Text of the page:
Can blacks keep gains in a slowing economy?

Record educational gains may help break boom-bust cycle of the past 60 years.

In the 1990s, African-Americans finally latched onto the nation's economic boom and have ridden it to new highs. But in downturns, they've been the most vulnerable to layoffs. Does this economic slowdown promise anything different?

The pattern of the past six decades looks so strong that many economists doubt today's black workers will be able to break the cycle. If they don't and the downturn becomes severe, then the economic gains African-Americans have reaped during the 1990s could be erased. The most marginal workers among them will lapse again into joblessness.

But there's one cause for hope. African-Americans have attained record levels of education, according to Census figures released today. And this time, some black economic development officials say, the message is getting through. Education is the closest thing to a one-way street of progress.

"One thing you can plan for in this economy is change. And the way to cope with it is to go to school," says Clyde McQueen, president of the Full Employment Council, a nonprofit job-training organization in Kansas City, Mo. "Twenty years ago ... people didn't know the value of an education." Now, thanks to the long technology-based boom, everybody understands, he adds.

Just as technology stocks were hitting their peaks last March, African-Americans reached new highs of educational achievement. According to today's Census report, 79 percent of black adults 25 years and older held a high school diploma. One in 6 (17 percent) could boast a college bachelor's degree.

The long economic boom also helped push up wages and salaries to new highs, the Census reported.

By 1999, median household income for African-Americans had reached $27,910 - the highest figure ever recorded, even after adjusting for inflation. Just over half of black married-couple families earned $50,000 or more, compared with 60 percent of their white, non-Hispanic counterparts.

Moreover, a quarter of black women - and 18 percent of black men - worked in managerial and professional specialty occupations. Just under half (47 percent) of African-American householders owned their own home.

All these indicators suggest that blacks are narrowing the gap with whites, although big disparities remain.

For example: black households had a net worth of only $7,073 in 1995 (the latest figures available), the Census Bureau reported today in a separate study.

That's slightly under Hispanic householders and only about one-seventh of the $49,030 held by the average white.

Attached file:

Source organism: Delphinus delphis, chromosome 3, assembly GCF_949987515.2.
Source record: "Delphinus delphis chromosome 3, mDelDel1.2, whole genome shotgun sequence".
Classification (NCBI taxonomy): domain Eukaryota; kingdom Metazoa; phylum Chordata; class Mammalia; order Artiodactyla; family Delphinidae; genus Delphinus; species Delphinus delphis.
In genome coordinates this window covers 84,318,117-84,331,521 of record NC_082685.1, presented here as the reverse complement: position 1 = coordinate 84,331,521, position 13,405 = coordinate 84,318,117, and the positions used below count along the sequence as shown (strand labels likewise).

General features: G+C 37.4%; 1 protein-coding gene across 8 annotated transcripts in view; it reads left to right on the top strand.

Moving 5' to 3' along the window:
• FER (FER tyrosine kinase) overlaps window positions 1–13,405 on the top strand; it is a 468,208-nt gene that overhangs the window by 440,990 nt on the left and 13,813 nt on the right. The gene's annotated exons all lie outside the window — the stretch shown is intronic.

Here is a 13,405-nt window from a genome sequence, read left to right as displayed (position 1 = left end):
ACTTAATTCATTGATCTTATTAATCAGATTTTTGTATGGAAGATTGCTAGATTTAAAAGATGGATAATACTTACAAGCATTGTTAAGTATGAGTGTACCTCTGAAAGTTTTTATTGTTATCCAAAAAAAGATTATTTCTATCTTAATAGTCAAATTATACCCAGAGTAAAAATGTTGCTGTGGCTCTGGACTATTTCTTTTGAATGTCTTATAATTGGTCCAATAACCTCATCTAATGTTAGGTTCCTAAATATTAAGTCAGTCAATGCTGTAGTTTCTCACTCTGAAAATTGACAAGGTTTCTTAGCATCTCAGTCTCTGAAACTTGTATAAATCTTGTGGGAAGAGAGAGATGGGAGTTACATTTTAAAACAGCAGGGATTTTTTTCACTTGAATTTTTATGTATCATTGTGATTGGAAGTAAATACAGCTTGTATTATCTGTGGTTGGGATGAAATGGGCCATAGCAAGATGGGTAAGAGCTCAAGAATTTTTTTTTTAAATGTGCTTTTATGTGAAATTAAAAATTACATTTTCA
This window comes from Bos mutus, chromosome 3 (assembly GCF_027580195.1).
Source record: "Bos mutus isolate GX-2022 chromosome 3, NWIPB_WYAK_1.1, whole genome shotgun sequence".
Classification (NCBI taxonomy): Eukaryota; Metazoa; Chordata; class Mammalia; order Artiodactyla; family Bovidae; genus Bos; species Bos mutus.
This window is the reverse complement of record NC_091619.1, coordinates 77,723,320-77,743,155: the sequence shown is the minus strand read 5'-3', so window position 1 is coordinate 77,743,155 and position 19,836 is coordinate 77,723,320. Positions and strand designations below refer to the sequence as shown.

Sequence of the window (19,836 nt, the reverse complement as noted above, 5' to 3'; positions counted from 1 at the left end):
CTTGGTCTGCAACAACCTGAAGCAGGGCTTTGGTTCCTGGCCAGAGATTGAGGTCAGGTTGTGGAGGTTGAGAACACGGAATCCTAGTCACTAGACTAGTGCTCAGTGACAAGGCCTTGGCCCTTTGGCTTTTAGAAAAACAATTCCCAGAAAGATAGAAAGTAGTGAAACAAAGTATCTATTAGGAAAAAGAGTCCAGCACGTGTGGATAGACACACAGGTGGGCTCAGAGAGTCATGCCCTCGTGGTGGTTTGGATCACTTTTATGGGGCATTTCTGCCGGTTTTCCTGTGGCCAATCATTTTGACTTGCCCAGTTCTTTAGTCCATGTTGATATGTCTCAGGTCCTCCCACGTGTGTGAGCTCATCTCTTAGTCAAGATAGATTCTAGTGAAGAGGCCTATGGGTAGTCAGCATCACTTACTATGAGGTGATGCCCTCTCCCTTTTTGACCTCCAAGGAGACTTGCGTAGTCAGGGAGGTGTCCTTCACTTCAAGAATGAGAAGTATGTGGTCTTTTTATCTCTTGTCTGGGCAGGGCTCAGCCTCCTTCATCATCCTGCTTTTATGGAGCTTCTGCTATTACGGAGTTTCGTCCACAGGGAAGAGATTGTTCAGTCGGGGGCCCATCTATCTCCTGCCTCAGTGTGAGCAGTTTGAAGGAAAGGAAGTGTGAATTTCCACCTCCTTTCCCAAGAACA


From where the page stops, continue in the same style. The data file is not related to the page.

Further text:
The big question is: What happens next?

Many economists are skeptical that African-Americans can hold onto their economic gains.

"The old adage 'last hired, first fired' will hold as the downturn we're experiencing commences," says David Thomas, a professor at Harvard's Business School and co-author of "Breaking Through: The Making of Minority Executives in Corporate America." "This will be especially true for minorities in service industries and many of those who have lifted themselves out of poverty, because companies were willing to take people with less work experience with the intent of training them."

When the downturn comes, these least-trained workers are most vulnerable to layoffs.

The trend may already be showing up. In January, black female unemployment leaped from 5.7 percent to 7.3 percent. (The rate for black men dipped, however, from 7.3 percent to 6.9 percent.)

"This is a one-month blip. I don't know whether to make too much of it," says Robert Lerman, economist at the Urban Institute and American University in Washington. But it does raise concerns for marginal workers who get laid off.

"Each time, they sort of have to start fresh, and they're not worth as much when they get started with a [new] firm," Professor Lerman says.

Concerns run especially high for former welfare mothers who, because of welfare reform, have only recently moved into the workplace.

"It's going to be a harder test" of welfare reform, Lerman says. The reforms successfully pushed women into the workforce. But if they're laid off during a business slump, it's not clear how well the unemployment insurance system will sustain them, he adds.

The gap between white and black unemployment is a phenomenon of the industrial economy.

It first showed up in 1940 as blacks moved from the agrarian South to the industrial North, says Rob Fairlie, economics professor at the University of California at Santa Cruz.

And it widened during the 1950s and again during the 1980s. By 1990, the black unemployment rate was 2.5 times what it was for whites.

The reasons for the widening gap aren't fully accounted for, but they have swamped more positive trends, such as the narrowing of the education gap, he points out in a 1997 study.

Of course, whites have made important strides toward more education as well. It remains to be seen how the post-industrial economy treats blacks' hard-won education gains.

(c) Copyright 2001. The Christian Science Publishing Society

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